In analogy to the endurance of the black family, Faulkner’s strong character traits in the novel are more or less held by the blacks, while the white family is portrayed as rather weak. The characteristics that the Southerners usually dreamed of were unlike these represented. During the post-bellum, the fathers were displayed as gracious, courteous and heroic, because they had led the struggle against the Yankees. In comparison to this ideal and measured against the heroic generation of their grandfathers, the fathers did not seem much heroic and rather ordinary to their sons. As in the case of the father Jason Compson inThe Sound and the Fury, who is not a good role model for his children and dies because of his alcohol problem. The mother was seen as strong, but subordinate to the powerful and heroic father. She took the role of “a quasi-Virgin Mary”, for her sexuality or erotic appeal was denied to her. Furthermore, she was supposed to be caring for the wants and needs of her family. Caroline Compson seems to be superior to her husband, for she has the say most of the time. Her inability to give the children authentic and real love seems to be, among other reasons a result of her egocentric and neurotic behaviour. Most of the time she does not display any energy and wants to be left alone: “Cant I even be sick in peace.” (Faulkner 38) or she pities herself: “It’s all my fault. I’ll be gone soon, and you and Jason will both get along better.” (Faulkner 39), which makes her a very fragile figure (King 249 f.).

In contrast to a white father and mother in an ideally dominant position, blacks were seen as not legitimized and in a rather weak situation. Their depiction as childlike would make them permanent members of the family. In the case of Faulkner the black servants do not comprise these features, for Dilsey is the wisest person and in view of morality and humanity the strongest character. Usually, the South’s dream was that of a loving foster mother, which can also be assigned to Dilsey, for she cared for the Compson children as if they were her own and did not make distinctions between the needs of the family members. Yet looking at the sexual aspect the black woman was regarded as animal-like in passion, which cannot be proved on the basis ofThe Sound and the Fury, because there is no mentioning of it (King 254 f.). Disregarding all these contradictions and ambiguities, decline can be seen as an integral part of the southern families and southern family values.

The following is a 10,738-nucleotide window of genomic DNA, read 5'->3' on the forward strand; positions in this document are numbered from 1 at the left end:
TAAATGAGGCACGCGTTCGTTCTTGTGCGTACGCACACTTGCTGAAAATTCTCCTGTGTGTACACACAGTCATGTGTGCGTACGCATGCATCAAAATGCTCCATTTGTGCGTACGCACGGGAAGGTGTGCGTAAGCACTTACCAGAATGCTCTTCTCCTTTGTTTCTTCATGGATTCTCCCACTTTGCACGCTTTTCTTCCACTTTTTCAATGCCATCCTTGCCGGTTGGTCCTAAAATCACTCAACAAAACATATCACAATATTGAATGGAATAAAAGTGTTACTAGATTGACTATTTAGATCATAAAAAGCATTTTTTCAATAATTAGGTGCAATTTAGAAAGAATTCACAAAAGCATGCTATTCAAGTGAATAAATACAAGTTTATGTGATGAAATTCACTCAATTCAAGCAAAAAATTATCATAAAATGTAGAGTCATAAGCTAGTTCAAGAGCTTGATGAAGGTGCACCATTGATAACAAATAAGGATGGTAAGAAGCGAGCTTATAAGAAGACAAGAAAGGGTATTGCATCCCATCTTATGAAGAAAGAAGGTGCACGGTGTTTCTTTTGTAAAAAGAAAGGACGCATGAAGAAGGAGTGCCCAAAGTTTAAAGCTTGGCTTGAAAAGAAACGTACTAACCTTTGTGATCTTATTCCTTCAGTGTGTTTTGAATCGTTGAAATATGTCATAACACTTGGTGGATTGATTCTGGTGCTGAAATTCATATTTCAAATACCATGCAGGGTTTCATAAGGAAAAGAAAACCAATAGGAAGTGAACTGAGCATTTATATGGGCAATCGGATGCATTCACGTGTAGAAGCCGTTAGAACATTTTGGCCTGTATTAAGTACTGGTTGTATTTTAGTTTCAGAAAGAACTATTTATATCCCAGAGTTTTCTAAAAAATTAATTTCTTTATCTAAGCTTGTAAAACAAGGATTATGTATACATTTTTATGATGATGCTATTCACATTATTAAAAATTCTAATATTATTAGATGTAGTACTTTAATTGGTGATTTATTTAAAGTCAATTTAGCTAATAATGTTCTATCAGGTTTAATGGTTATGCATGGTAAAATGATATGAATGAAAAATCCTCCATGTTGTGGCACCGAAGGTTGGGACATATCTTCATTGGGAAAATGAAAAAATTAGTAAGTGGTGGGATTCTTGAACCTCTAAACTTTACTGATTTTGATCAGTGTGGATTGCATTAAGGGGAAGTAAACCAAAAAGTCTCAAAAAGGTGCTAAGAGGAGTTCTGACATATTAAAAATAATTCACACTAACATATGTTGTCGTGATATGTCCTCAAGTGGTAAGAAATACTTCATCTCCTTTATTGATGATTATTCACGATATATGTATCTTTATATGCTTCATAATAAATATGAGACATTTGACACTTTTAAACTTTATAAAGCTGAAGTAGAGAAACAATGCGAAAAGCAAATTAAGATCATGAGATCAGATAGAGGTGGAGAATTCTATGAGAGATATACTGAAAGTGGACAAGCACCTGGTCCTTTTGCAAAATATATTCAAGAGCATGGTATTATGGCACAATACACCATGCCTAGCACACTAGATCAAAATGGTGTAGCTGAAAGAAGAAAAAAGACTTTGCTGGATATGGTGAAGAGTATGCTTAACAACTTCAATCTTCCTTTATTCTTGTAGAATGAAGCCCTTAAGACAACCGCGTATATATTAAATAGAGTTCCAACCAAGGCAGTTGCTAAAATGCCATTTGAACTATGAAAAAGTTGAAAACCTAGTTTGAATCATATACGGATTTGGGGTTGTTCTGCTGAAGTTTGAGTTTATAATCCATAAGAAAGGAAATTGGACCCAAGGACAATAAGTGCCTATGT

2.4 Fixation on Southern values: Quentin

The South in which Faulkner grew up was a culture “frozen in its virtues and vices” and “offered an image of massive immobility” and “unchangeableness of the human condition” (Warren 244). Especially Quentin represented these characteristics, for he is unable to cope with the things that have happened in the past, circling around his sister’s loss of virginity.

Various critics state that Faulkner started to write his novel, with a simple image in mind. It all began with the mental picture of a young innocent girl up a tree with muddy drawers. Her brothers, under the tree, witness the picture: “We watched the muddy bottom of her drawers. Then we couldn’t see her.” (Faulkner 25). This incident foreshadows Caddy’s fall after her pregnancy and become a symbol for her sexual impurity. Each of the brothers has difficulties dealing with the loss of their sister’s “honour”. The most evident presentation of loss, however, can be found in Quentin’s behaviour.


Excerpt out of 16 pages


The South's Failure to Adjust to Modernity
William Faulkner's "The Sound and the Fury" and "A Rose for Emily"
Martin Luther University
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ISBN (Book)
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Kommentar des Dozenten: "Good observations, but individual sections need to be tied more closely to the main thesis."
The Sound and the Fury and "A Rose for Emily", William Faulkner
Quote paper
Margarete Schattschneider (Author), 2011, The South's Failure to Adjust to Modernity, Munich, GRIN Verlag,